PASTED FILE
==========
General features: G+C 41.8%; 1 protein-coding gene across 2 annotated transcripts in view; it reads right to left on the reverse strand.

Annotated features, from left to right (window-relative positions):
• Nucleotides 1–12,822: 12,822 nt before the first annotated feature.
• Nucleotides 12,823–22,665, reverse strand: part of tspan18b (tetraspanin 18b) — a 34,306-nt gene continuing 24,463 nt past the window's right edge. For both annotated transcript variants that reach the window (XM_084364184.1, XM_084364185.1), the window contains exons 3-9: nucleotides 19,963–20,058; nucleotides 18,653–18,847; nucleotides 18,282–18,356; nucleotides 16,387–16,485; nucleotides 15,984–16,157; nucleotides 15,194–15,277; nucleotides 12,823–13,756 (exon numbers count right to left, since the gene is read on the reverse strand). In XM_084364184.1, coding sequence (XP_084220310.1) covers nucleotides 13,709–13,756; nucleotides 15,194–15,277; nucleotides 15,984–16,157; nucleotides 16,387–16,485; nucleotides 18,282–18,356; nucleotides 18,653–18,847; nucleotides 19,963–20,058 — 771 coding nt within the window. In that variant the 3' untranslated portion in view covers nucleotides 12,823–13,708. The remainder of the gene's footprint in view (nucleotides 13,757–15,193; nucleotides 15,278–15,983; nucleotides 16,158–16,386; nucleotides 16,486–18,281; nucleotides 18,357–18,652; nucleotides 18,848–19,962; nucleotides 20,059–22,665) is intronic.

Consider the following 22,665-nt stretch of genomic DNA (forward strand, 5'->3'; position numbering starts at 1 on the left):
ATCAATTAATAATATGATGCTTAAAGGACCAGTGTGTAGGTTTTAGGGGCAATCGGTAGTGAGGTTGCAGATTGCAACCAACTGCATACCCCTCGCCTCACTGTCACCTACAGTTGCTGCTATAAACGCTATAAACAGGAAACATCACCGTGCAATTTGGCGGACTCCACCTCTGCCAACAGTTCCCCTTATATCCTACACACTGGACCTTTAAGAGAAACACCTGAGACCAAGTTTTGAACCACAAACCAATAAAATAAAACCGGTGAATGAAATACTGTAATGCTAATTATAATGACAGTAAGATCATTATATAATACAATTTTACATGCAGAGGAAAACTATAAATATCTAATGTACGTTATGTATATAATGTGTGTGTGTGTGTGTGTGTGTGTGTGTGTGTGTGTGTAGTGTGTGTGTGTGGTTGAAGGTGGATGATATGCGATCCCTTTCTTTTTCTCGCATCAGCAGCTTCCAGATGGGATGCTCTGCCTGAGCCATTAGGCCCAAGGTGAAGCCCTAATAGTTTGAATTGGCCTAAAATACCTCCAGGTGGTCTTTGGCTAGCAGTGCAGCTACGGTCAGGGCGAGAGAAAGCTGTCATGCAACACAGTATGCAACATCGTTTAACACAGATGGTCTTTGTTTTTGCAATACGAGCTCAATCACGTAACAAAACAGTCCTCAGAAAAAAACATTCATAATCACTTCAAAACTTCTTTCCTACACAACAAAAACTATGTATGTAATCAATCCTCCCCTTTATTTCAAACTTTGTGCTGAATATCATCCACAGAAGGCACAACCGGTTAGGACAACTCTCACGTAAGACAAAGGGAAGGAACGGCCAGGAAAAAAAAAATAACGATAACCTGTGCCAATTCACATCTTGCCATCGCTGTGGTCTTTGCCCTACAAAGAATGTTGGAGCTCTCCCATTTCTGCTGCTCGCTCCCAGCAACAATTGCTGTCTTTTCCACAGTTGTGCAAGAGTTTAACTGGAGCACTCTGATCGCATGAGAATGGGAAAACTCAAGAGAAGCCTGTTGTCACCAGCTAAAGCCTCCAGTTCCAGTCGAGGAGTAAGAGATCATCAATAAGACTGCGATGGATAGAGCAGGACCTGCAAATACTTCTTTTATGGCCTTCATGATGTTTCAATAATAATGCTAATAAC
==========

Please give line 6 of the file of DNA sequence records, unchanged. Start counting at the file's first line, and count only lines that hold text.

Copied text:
ATCAATTAATAATATGATGCTTAAAGGACCAGTGTGTAGGTTTTAGGGGCAATCGGTAGTGAGGTTGCAGATTGCAACCAACTGCATACCCCTCGCCTCACTGTCACCTACAGTTGCTGCTATAAACGCTATAAACAGGAAACATCACCGTGCAATTTGGCGGACTCCACCTCTGCCAACAGTTCCCCTTATATCCTACACACTGGACCTTTAAGAGAAACACCTGAGACCAAGTTTTGAACCACAAACCAATAAAATAAAACCGGTGAATGAAATACTGTAATGCTAATTATAATGACAGTAAGATCATTATATAATACAATTTTACATGCAGAGGAAAACTATAAATATCTAATGTACGTTATGTATATAATGTGTGTGTGTGTGTGTGTGTGTGTGTGTGTGTGTGTGTAGTGTGTGTGTGTGGTTGAAGGTGGATGATATGCGATCCCTTTCTTTTTCTCGCATCAGCAGCTTCCAGATGGGATGCTCTGCCTGAGCCATTAGGCCCAAGGTGAAGCCCTAATAGTTTGAATTGGCCTAAAATACCTCCAGGTGGTCTTTGGCTAGCAGTGCAGCTACGGTCAGGGCGAGAGAAAGCTGTCATGCAACACAGTATGCAACATCGTTTAACACAGATGGTCTTTGTTTTTGCAATACGAGCTCAATCACGTAACAAAACAGTCCTCAGAAAAAAACATTCATAATCACTTCAAAACTTCTTTCCTACACAACAAAAACTATGTATGTAATCAATCCTCCCCTTTATTTCAAACTTTGTGCTGAATATCATCCACAGAAGGCACAACCGGTTAGGACAACTCTCACGTAAGACAAAGGGAAGGAACGGCCAGGAAAAAAAAAATAACGATAACCTGTGCCAATTCACATCTTGCCATCGCTGTGGTCTTTGCCCTACAAAGAATGTTGGAGCTCTCCCATTTCTGCTGCTCGCTCCCAGCAACAATTGCTGTCTTTTCCACAGTTGTGCAAGAGTTTAACTGGAGCACTCTGATCGCATGAGAATGGGAAAACTCAAGAGAAGCCTGTTGTCACCAGCTAAAGCCTCCAGTTCCAGTCGAGGAGTAAGAGATCATCAATAAGACTGCGATGGATAGAGCAGGACCTGCAAATACTTCTTTTATGGCCTTCATGATGTTTCAATAATAATGCTAATAAC